Teacher action: Dedicate time once or twice a week for students to engage in meaningful discussions about their experiences with educational technology programs. Encourage students to share their explorations, pose questions, and discuss their learning with a partner. Facilitate discussions on challenges they have encountered and collaborate with peers to find solutions.

Administrator action: Ensure that educational technology programs are not the sole focus of instruction. Provide teachers with guidelines on effectively integrating and balancing technology with hands-on learning experiences and discussions.

Disconnection From Students’ Lives

When the curriculum has zero connection to students’ lives or needs, it’s no wonder they tune out. Learning in a vacuum is not only boring, it’s also ineffective. If we want students to be invested in their education, we need to make sure that what they’re learning is relevant and meaningful to them.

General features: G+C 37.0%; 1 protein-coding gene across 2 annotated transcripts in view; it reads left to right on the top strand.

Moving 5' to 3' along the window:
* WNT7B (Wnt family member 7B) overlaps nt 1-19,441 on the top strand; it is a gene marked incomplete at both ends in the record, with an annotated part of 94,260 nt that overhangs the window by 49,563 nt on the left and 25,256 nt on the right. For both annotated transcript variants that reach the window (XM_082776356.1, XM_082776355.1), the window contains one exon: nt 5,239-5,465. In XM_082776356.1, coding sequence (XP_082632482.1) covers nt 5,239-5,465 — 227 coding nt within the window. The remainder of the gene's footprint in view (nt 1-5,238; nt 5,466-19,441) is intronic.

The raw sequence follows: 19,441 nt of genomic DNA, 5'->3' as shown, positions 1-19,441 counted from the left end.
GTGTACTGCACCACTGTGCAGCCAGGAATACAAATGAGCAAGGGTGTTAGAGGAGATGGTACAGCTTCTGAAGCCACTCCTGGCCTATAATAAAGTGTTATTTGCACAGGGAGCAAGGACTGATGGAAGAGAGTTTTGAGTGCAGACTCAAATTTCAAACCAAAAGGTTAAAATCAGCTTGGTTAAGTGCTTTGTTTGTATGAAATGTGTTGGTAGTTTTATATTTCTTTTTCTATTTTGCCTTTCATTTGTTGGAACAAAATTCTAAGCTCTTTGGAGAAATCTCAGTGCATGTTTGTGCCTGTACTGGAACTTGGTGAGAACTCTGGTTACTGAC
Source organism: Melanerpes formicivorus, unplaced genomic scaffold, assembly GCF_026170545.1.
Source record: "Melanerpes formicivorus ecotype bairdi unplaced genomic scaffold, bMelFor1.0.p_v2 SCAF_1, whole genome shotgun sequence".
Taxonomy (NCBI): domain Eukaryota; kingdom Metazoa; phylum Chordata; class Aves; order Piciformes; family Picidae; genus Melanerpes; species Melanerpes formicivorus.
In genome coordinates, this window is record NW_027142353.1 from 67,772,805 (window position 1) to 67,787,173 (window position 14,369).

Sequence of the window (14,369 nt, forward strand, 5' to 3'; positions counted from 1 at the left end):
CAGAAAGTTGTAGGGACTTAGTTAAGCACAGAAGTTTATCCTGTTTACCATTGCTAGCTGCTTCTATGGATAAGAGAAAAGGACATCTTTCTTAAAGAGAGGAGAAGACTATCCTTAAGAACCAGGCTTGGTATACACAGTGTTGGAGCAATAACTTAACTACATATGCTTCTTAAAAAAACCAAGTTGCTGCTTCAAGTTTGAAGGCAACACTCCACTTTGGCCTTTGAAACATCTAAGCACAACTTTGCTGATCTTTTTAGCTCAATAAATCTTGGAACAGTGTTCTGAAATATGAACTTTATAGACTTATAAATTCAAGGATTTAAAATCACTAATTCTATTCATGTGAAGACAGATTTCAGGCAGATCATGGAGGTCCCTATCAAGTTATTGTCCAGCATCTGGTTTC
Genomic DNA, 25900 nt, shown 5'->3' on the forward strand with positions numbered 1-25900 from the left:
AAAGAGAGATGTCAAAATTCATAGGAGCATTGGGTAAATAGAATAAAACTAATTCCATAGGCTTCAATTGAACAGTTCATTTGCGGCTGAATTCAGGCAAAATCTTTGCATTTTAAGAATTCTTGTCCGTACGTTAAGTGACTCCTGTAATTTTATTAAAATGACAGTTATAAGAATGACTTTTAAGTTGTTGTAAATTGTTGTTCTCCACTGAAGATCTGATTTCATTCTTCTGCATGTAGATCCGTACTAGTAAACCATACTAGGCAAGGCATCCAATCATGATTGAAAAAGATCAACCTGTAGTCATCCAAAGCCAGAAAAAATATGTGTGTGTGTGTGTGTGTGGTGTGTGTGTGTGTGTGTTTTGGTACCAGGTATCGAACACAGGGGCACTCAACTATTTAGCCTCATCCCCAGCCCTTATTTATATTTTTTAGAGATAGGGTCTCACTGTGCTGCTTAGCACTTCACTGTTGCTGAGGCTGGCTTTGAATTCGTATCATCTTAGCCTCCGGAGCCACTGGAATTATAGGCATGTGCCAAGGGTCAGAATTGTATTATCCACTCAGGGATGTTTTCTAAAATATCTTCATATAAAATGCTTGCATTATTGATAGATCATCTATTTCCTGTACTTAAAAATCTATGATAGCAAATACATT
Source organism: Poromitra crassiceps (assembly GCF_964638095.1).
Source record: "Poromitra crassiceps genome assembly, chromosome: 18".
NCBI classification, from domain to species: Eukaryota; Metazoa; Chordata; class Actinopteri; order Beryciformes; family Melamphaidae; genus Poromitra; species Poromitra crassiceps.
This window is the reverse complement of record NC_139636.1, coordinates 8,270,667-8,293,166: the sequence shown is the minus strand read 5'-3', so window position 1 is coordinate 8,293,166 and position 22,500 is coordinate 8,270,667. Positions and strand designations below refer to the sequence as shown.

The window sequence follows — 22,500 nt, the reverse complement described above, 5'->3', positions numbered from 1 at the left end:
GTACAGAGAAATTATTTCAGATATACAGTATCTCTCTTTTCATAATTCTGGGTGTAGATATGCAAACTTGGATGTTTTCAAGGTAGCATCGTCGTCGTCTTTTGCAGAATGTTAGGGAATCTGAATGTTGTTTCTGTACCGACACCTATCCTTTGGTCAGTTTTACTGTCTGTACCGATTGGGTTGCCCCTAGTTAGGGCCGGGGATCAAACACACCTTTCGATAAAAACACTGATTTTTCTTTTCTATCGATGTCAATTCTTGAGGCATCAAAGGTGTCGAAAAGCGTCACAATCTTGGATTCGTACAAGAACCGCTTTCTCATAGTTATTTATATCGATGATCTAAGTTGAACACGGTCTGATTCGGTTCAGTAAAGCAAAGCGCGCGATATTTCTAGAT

Teacher action: Begin each unit with a short inquiry task that connects the core concept to students’ lives and experiences. Develop open-ended questions or tasks that encourage students to explore concepts while expressing their own ideas and experiences, creating deeper connections and making learning more meaningful.

Administrator action: Encourage teachers to collaborate with colleagues from different subject areas to develop interdisciplinary projects or common concepts that demonstrate real-world applications of what is being taught. Support teachers in creating a curriculum that is relevant and connected to students’ lives.